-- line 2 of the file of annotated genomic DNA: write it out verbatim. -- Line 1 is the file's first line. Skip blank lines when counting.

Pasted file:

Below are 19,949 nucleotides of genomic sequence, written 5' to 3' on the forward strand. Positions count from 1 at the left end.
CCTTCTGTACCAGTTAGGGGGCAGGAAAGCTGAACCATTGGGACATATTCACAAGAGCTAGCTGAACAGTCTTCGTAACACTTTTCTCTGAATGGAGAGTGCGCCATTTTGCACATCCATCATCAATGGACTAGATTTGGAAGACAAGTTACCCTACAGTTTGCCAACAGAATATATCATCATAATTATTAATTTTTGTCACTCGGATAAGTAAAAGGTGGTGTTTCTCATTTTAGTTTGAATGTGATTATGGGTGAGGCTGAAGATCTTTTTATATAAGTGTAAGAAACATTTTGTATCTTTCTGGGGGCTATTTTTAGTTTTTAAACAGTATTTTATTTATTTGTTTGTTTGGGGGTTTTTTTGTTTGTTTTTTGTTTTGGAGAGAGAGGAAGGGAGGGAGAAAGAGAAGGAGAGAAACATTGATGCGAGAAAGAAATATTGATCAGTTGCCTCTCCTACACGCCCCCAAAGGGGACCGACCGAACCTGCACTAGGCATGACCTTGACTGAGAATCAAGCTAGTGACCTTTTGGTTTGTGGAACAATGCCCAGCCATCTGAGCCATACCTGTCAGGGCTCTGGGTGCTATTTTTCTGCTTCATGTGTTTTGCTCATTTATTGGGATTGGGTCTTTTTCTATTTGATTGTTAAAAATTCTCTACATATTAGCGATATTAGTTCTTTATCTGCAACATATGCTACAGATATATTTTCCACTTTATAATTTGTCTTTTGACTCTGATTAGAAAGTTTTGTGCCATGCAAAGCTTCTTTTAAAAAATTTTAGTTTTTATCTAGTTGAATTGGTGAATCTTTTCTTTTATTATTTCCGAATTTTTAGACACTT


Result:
CCTTCTGTACCAGTTAGGGGGCAGGAAAGCTGAACCATTGGGACATATTCACAAGAGCTAGCTGAACAGTCTTCGTAACACTTTTCTCTGAATGGAGAGTGCGCCATTTTGCACATCCATCATCAATGGACTAGATTTGGAAGACAAGTTACCCTACAGTTTGCCAACAGAATATATCATCATAATTATTAATTTTTGTCACTCGGATAAGTAAAAGGTGGTGTTTCTCATTTTAGTTTGAATGTGATTATGGGTGAGGCTGAAGATCTTTTTATATAAGTGTAAGAAACATTTTGTATCTTTCTGGGGGCTATTTTTAGTTTTTAAACAGTATTTTATTTATTTGTTTGTTTGGGGGTTTTTTTGTTTGTTTTTTGTTTTGGAGAGAGAGGAAGGGAGGGAGAAAGAGAAGGAGAGAAACATTGATGCGAGAAAGAAATATTGATCAGTTGCCTCTCCTACACGCCCCCAAAGGGGACCGACCGAACCTGCACTAGGCATGACCTTGACTGAGAATCAAGCTAGTGACCTTTTGGTTTGTGGAACAATGCCCAGCCATCTGAGCCATACCTGTCAGGGCTCTGGGTGCTATTTTTCTGCTTCATGTGTTTTGCTCATTTATTGGGATTGGGTCTTTTTCTATTTGATTGTTAAAAATTCTCTACATATTAGCGATATTAGTTCTTTATCTGCAACATATGCTACAGATATATTTTCCACTTTATAATTTGTCTTTTGACTCTGATTAGAAAGTTTTGTGCCATGCAAAGCTTCTTTTAAAAAATTTTAGTTTTTATCTAGTTGAATTGGTGAATCTTTTCTTTTATTATTTCCGAATTTTTAGACACTT